Tuesday, June 23, 2009

A Neighborhood Meeting

Last night there was a Reston Association sponsored community meeting at Hunters Woods. The topic was the proposed concept of a new indoor tennis/pool/recreation center to be built in Reston. While RA insists that no decisions have been made, we all know that $92,000 has been spent developing the idea. To Larry Butler's credit, he gave a pretty clear presentation on a) how long the idea has been kicking around b) how RA has tried to provide the requested service in the past and c) why the Browns Chapel site seems to be the best fit. I came away with a couple of impressions. You can agree or disagree with me, but I ask that you do so politely.

  • First, there was a good reason why public meetings opened in prayer in the old days. To plunge right in without asking divine providence for guidance almost guarantees that a controversial idea will produce contentious meetings and ugly behavior. Too bad people are so afraid of Truth.
  • Second, most of the people who had a lot to say about this (masquerading as questions) are part of the over 60 crowd. Many of them have been in Reston since the 1960's. They've enjoyed the benefit of all of the amenities that they would now deny the younger folks. Our standards for recreation have changed over time, and to refuse to even listen to other people shows that one has become an embittered oldster rather than a helpful member of the community.
  • Third, our community can't afford this idea. As a parent, it is very difficult in this country to teach my children that you don't purchase what you can't afford. To encumber our property with even more taxes to pay for something that we may or may not need as a community means that at some point, we will probably have to move away from Reston because we will no longer be able to afford the taxes. Fairfax County and RA are pricing young families right out of the area. I guess the upside is tht when we can't afford to live here any longer, you can turn the elementary schools into your indoor centers for the aged.
  • Fourth, There is far from a consensus about the need for this center. Sure, the swimmers and tennis players say we need indoor facilities and, by the way, USTA and US Swimming agree. But many people do not agree. I can't wait to see the survey results in the fall.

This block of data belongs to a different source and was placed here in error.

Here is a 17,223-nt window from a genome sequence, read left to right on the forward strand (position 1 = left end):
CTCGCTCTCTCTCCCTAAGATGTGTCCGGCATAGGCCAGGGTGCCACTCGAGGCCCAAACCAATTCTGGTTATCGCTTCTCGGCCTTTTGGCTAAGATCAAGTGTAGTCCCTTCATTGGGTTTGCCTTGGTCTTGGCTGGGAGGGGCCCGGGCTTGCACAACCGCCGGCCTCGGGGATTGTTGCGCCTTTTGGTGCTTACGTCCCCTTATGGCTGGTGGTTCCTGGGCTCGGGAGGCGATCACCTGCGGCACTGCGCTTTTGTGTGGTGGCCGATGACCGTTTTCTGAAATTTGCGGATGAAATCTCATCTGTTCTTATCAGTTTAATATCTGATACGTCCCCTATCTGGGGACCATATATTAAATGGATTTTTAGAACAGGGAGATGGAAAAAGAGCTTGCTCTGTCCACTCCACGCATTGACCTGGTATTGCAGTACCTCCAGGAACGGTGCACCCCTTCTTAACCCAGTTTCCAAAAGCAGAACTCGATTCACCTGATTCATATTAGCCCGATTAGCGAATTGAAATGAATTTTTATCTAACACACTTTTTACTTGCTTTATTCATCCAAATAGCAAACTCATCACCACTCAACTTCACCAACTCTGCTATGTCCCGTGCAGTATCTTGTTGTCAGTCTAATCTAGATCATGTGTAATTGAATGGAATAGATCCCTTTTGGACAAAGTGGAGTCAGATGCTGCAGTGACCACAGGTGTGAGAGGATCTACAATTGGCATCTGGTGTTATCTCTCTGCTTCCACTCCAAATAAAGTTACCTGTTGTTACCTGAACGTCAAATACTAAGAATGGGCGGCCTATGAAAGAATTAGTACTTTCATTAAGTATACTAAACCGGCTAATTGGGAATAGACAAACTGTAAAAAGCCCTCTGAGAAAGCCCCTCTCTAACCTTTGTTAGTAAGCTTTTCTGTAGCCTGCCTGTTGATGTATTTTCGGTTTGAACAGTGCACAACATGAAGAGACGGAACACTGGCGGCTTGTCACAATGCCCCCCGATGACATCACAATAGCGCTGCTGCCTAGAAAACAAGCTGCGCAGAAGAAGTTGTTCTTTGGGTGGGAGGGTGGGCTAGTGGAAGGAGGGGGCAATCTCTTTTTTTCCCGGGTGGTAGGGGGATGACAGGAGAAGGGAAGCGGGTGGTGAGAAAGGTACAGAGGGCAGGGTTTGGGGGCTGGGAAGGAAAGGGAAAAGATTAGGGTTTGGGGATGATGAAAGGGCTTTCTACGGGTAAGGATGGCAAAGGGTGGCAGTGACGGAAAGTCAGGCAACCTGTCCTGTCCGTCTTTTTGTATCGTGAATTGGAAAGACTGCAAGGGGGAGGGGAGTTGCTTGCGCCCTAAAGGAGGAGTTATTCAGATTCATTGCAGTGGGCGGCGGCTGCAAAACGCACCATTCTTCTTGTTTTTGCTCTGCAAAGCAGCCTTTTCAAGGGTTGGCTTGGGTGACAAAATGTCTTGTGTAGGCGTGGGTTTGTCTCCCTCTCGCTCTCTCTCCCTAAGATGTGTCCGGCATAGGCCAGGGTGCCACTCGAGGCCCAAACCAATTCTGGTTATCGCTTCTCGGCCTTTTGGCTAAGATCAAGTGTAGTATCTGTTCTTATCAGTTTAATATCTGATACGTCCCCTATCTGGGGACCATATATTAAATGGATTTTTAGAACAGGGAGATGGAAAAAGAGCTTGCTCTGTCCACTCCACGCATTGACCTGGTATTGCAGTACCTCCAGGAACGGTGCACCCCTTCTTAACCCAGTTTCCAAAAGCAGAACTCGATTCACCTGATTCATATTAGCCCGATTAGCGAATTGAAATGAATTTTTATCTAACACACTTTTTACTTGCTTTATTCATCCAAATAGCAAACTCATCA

• Fifth, one semi-great suggestion came up in regards to the rezoning of the area that parallels the toll road. It was that the additional parking deck could be multi-tasked to provide the requested indoor facilities and parking for them. GREAT idea, which Larry Butler said was one of those things worth talking about. Here's an even better enhancement -- how about ASKING developers to make it worth their while to do so. Let market forces dictate whether this is the right time and place for this kind of facility.
  • Finally, re: that same notion -- if you build a huge facility at Brown's Chapel to accomodate USTA and US Swimming's desires for a venue for their events, you're asking all that traffic to go up Wiehle Ave or Reston Parkway to get there. If people can just hop off the toll road and park, it's a much better idea.
I confess I went to the meeting with an attitude of NO! But before I went I prayed that I would at least listen to opposing viewpoints and see whatever merit is in them. I think I'm more informed now, and more balanced in my reasons for saying NO. I love tennis and swimming and I'm a member of the Y. But I love fiscal responsibility and parental responsibility more, and my vote is still NO.

Talk to me!

1 comment:

Dr.John said...

On the side of the old crabs. When you come to a meeting and you know they have already greased the slide for what they want you are upset in advance. When you have been forced to accept unneeded things all of your life and pay for them with property tax yoiu come to the meeting pre upset.
It is better they crab at the meeting. That is the wonder of democracy . You get to hear not just words but feelings.